What Are the Major Types of Career Assessment Tests?

Career assessments allow students and working professionals to determine career goals, interests and long-term objectives. By evaluating a variety of personality and occupational traits, the tests can accurately suggest compatible career options. Some of the most popular career assessment tests are detailed below.

Major Types of Career Assessment Tests

Career assessment tests can help students choose a career to pursue, and they can help mid-career professionals determine the direction of their current careers. Popular career assessment tests include the Myers-Briggs Type Indicator (MBTI) assessment, the Keirsey Temperament Sorter (KTS-II) and the Strong Interest Inventory.

Important Facts About Career Assessment Tests

Format Online or on paper
Cost of Assessment and Reports MBTI: Free
KTS-II: Fee required; different reports available based on user needs
Strong Interest Inventory: Fee required; different reports available based on user needs
Report Analysis All three offer report analysis by a professional for a fee
Alternative Uses for High School Students Choosing classes, choosing a college or university, choosing extracurricular activities, writing a resume
Alternative Uses for College Students Choosing a major, choosing classes, choosing extracurricular activities, writing a resume
Alternative Uses for Professionals Intra-organizational team analysis in order to maximize productivity, writing a resume

Myers-Briggs Type Indicator

For more than 50 years, the Myers-Briggs Type Indicator has helped individuals find career opportunities through in-depth personality analyses. The test was created by Katharine Briggs and Isabel Briggs Myers, who used the personality research of Carl Jung. According to CPP, the publishers of the MBTI, more than 2 million people take the test annually. By evaluating personality and psychological characteristics, the test can provide users with broad career interests, specific professional paths and potential college majors or concentrations.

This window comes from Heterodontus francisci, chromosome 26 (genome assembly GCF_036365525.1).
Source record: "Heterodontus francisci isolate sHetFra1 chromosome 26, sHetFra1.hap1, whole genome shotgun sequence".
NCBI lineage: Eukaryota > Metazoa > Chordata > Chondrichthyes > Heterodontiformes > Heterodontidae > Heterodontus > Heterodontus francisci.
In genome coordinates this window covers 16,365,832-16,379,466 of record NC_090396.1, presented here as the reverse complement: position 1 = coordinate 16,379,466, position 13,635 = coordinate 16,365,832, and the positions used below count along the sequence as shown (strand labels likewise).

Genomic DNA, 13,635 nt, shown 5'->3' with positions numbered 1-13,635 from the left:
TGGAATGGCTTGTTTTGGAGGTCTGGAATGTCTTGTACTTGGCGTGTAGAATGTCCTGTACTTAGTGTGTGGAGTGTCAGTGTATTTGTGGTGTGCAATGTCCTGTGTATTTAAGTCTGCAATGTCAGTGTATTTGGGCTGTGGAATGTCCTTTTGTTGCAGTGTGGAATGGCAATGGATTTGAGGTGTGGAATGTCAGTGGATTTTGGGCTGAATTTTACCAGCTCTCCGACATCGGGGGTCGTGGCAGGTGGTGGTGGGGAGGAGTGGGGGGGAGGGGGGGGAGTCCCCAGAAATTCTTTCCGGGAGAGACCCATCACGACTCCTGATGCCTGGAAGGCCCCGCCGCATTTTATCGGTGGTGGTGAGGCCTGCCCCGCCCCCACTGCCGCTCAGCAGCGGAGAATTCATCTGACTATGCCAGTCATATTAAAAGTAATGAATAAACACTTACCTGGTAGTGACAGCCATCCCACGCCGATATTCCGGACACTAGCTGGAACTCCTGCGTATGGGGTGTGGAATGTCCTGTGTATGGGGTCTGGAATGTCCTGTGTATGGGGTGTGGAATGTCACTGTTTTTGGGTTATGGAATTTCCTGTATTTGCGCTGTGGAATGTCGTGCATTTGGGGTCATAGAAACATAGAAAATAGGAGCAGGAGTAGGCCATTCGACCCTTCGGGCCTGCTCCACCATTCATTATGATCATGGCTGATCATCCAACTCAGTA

The test determines professional strengths and areas of weakness or disinterest, which allows users to find compatible careers that highlight personal strong points. The test provides a career type based on several characteristics, including extroversion, introversion, sensing, intuition, feeling, perceiving, thinking and judging. The test combines the results and allows users to see what work environments and conditions are similar to their specific type. With the test results, users can compare possible careers and determine which opportunities offer the best personal and psychological fit.

Keirsey Temperament Sorter

Created by David Keirsey, the Keirsey Temperament Sorter is similar to the MBTI, but it assesses different psychological and personality results. The test organizes users into four different temperaments: idealists, guardians, artisans and rationals. Within the four temperaments are eight role types and even more role type variants. By analyzing temperaments, role types and behaviors, the KTS-II can determine well-matched career paths that foster success and personal growth. Unlike the MBTI, which monitors how a user thinks, the KTS-II relies on observable behaviors, making it highly reliable. The test can also determine how work satisfaction and productivity is affected by work environments and conditions.

Strong Interest Inventory

Created by E.K. Strong, Jr. in 1927, the Strong Interest Inventory is a commonly used psychological career assessment test. The inventory is composed of 291 questions that determine professional and personality interests. It may be taken by high school students, college students, and working adults at any point in their careers. The test places individuals at a point on a hexagon based on six personality traits: conventional, realistic, investigative, artistic, social, and enterprising. Career advice is offered based on the individual's position on the hexagon.

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